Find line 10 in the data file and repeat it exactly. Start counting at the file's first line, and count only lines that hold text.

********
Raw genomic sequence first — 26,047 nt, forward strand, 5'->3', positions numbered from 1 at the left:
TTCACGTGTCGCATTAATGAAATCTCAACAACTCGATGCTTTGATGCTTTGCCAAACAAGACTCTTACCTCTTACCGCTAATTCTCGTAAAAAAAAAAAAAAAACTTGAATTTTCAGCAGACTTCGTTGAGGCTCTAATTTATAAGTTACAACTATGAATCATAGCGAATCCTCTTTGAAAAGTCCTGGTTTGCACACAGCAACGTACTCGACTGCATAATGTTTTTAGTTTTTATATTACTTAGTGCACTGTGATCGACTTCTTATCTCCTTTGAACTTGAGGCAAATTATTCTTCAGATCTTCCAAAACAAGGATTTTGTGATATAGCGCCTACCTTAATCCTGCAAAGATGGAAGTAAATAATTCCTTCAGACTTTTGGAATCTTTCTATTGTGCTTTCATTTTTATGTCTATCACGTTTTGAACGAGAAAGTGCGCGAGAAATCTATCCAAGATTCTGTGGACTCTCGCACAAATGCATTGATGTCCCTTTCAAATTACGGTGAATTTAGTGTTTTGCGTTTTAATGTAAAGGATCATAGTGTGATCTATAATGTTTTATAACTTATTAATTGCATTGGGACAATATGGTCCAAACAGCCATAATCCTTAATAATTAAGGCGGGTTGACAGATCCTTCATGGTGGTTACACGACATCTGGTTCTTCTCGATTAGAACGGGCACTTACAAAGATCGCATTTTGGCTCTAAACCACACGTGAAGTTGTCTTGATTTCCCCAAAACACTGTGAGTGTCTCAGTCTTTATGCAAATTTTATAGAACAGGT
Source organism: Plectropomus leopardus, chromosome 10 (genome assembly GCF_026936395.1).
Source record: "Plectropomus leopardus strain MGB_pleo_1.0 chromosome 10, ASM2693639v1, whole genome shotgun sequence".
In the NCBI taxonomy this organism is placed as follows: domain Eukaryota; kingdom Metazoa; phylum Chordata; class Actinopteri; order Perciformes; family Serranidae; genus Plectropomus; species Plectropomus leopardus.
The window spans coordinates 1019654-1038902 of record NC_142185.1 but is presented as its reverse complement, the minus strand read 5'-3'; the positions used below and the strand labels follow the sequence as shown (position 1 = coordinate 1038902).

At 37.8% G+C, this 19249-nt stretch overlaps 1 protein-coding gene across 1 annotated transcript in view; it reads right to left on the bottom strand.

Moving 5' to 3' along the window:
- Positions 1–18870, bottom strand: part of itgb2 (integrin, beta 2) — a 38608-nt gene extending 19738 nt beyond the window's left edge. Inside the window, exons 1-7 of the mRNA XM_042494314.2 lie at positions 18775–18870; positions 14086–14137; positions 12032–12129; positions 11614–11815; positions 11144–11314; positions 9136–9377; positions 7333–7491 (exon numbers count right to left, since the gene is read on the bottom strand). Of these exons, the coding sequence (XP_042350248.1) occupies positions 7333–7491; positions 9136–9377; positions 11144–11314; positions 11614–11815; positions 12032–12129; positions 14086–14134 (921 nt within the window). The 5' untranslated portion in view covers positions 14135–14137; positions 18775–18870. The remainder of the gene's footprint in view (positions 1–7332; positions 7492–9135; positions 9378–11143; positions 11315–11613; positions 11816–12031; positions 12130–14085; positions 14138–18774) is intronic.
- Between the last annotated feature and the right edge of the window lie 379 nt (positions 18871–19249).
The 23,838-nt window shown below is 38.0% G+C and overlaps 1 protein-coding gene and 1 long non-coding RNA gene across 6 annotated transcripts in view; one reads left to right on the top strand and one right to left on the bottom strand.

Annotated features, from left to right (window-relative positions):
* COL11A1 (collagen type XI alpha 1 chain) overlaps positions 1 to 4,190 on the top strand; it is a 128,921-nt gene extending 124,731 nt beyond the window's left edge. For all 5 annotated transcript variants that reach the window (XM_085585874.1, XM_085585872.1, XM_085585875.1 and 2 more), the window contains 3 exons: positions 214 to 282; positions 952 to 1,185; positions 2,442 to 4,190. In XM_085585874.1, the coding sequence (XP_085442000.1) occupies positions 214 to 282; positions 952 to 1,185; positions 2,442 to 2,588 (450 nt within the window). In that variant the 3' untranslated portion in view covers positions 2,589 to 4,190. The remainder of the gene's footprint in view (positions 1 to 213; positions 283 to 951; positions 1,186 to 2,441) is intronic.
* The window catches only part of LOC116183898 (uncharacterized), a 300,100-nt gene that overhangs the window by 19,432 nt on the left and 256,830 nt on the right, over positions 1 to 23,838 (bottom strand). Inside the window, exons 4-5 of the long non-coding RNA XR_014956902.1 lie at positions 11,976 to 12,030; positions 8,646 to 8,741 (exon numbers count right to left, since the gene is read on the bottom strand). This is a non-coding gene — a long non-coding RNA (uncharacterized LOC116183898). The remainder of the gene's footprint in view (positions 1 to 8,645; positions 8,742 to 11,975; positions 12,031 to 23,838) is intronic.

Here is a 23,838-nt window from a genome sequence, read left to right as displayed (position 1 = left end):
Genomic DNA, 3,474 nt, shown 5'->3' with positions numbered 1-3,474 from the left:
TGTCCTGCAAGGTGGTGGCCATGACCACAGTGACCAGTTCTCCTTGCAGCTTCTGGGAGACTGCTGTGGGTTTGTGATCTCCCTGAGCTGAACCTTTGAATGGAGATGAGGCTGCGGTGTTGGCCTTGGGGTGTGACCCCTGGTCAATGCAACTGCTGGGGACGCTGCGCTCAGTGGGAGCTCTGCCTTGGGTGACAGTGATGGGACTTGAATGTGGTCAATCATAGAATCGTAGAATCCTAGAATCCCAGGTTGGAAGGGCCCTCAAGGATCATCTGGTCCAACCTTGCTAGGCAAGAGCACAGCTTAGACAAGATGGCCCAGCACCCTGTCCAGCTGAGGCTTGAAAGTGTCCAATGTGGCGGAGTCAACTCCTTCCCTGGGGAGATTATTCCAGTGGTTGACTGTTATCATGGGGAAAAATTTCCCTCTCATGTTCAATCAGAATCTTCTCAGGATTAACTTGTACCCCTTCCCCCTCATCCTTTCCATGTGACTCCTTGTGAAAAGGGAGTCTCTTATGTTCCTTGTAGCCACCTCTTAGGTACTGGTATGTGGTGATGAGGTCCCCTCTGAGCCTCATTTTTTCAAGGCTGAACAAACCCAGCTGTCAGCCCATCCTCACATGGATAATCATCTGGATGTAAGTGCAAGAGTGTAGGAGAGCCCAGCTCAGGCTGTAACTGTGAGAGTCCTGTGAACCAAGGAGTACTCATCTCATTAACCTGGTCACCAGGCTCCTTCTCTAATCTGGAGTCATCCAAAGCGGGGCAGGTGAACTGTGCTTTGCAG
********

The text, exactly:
- Between the last annotated feature and the right edge of the window lie 379 nt (positions 18871–19249).